At a certain point, Matt Sweetwood wanted his single parenting chores to just — be over. He is glad now that he never had that wish fulfilled.
This year my oldest daughter and her husband, who live in the midwest, have come to stay with me in New Jersey, to celebrate the New Year. It’s hard to believe that a whole year has passed since they were married last December in Israel. I recall sitting on the 10 hour flight reminiscing about what happened over the past 19 years of caring for her and her 4 siblings as a single and sole parent.
When kids get older, they go off to college, they get jobs, boyfriends and girlfriends and find their own busy lives. Getting everyone together for a family vacation, even for a wedding, is difficult and requires a lot of coordination. I felt a sense of accomplishment for all us to be traveling together again. My memories of our family trips are mostly filled with the amazing times we had together, how I used that time to teach them about the world and how we became close as a family; not only close to me as their only parent, but close to each other as brothers and sisters.
When I saw all five of them sitting together on the plane it occurred to me how quickly time had passed since they were little. I thought back to when I first became a single parent. They were only 18 months to 8 years old. Imagine five kids, all youngsters, fighting, screaming, cranky, demanding and completely dependent on me and me alone. I felt I had received a 20 year prison sentence and had no idea how I was going to care for them, get them through the teenage years and to independent adulthood. I wished for the next 20 years pass in an instant and have them all grown and out on their own. I am sure most parents have made a similar wish at least once.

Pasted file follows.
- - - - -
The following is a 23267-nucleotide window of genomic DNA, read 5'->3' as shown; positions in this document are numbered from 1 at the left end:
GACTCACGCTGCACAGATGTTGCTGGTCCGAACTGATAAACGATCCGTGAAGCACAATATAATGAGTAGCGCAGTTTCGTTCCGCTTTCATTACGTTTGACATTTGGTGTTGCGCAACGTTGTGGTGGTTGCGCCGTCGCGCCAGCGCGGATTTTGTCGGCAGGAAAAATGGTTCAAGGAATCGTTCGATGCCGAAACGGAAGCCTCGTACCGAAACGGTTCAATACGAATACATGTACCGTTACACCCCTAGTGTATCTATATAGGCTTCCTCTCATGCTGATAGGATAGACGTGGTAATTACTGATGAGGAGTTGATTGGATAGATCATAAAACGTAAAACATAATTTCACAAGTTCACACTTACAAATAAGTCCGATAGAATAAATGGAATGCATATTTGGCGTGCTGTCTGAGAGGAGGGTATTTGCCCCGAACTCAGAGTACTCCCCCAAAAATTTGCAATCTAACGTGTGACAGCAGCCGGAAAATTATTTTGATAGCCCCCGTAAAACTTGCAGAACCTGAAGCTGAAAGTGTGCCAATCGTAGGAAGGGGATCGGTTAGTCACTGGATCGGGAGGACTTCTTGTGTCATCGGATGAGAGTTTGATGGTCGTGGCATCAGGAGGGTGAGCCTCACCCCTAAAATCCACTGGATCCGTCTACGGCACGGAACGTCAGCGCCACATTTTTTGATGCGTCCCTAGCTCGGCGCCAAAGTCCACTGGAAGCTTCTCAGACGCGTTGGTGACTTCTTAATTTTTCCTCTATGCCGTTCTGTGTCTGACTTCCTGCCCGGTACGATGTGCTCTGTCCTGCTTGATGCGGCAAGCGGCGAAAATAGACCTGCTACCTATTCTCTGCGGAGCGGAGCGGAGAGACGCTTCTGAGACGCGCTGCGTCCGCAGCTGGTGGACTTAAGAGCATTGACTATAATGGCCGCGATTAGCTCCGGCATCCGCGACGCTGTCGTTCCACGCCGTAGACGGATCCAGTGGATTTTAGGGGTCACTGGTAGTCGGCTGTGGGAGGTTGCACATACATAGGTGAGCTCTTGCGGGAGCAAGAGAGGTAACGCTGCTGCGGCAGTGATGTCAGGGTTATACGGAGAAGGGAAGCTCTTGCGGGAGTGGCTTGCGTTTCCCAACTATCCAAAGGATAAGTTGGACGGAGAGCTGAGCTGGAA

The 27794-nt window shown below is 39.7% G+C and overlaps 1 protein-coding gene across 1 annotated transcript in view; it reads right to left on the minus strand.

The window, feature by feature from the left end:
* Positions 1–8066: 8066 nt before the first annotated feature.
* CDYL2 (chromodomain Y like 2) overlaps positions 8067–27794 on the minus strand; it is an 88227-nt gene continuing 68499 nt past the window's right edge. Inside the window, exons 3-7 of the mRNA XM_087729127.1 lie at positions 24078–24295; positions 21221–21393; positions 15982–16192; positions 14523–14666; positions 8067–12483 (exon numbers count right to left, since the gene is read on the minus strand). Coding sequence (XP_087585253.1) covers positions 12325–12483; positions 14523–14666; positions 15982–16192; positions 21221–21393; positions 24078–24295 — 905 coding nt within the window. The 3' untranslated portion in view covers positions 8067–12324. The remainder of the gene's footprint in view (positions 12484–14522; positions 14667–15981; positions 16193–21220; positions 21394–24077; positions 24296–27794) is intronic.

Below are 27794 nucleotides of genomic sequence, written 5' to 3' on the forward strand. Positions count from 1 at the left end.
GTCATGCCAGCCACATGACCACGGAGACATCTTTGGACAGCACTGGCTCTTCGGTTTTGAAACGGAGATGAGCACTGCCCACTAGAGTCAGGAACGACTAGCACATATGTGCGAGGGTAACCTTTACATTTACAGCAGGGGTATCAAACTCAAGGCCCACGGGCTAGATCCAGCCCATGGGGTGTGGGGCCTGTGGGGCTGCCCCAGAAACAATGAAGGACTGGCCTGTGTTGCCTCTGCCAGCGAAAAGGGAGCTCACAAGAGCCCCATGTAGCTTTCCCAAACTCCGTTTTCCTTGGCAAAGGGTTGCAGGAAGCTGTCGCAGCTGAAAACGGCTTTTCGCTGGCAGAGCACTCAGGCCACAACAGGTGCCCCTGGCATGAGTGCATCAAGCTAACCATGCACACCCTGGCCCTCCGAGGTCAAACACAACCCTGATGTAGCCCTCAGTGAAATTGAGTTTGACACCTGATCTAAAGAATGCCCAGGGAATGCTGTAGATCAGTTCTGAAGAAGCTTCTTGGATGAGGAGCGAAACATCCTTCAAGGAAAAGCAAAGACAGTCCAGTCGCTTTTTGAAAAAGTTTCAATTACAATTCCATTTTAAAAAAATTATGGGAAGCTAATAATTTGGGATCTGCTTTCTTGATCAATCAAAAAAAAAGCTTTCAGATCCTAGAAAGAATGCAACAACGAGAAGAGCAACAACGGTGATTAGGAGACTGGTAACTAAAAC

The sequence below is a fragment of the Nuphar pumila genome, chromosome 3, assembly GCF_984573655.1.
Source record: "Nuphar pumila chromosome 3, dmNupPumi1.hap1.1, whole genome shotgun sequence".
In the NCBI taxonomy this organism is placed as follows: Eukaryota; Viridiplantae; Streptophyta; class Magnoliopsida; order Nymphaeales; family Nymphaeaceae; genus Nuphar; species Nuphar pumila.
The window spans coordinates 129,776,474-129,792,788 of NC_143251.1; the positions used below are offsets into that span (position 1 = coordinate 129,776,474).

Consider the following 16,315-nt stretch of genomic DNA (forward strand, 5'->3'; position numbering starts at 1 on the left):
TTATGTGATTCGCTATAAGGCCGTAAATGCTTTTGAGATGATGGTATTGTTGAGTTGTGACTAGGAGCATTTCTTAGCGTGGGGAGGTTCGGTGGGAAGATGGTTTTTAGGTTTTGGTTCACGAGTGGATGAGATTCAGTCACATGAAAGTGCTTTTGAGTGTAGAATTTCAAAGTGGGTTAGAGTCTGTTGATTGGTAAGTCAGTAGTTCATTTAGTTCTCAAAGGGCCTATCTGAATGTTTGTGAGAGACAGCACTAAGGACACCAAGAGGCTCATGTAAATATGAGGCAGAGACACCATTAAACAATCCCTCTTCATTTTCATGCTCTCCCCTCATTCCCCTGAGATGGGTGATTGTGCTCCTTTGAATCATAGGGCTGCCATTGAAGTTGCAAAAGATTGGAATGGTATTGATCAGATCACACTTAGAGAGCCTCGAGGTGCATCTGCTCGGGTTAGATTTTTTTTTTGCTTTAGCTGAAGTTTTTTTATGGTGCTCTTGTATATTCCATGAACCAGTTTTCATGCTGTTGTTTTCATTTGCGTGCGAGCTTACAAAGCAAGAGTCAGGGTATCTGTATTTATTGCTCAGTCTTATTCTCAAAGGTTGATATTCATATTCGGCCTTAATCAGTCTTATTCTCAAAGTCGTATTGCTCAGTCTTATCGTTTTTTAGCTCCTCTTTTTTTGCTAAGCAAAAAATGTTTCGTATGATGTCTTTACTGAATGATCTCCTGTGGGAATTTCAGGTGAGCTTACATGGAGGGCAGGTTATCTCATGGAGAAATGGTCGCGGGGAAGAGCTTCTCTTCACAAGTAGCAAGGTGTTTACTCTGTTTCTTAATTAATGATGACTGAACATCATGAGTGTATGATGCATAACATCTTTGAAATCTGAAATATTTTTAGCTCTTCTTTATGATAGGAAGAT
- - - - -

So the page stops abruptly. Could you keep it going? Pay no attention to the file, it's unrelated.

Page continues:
I remember when my oldest daughter was 10 years old and we were travelling to Washington DC for my best friend’s wedding. She was still adversely affected by her mother’s leaving us but despite her own pain, she was instinctively watching over her little sisters and brothers like a mother hen. The thought occurred to me that sometime in the distant future, I would be going to her wedding, and someday she’d be doing the same mothering to children of her own. At that time, it seemed like an eternity away.
I often see parents struggling or frustrated with their children. On the flight to Tel Aviv, there was a woman sitting next to me on the plane with her 3 year old daughter, who wouldn’t sit still or eat. I told the mom what I have told other parents to do – “Enjoy and remember as many moments as you can, even the ones that are difficult. Time will pass very quickly and before you know it, you’ll be the one going to your daughter’s wedding.”
Today, I look back on those 19 years with joy and a sense of accomplishment. I watched my daughter go from Little Mermaid outfits, to Abercrombie outfits, to Urban Outfitters, to DKNY, to a Anthroplogie wedding dress. There are countless memories of good times, bad times, accomplishments and loving moments that happened in between.
I thank God for ignoring my wish to make the time go by in an instant. Instead, He etched it on my heart for eternity to play over, and over, again.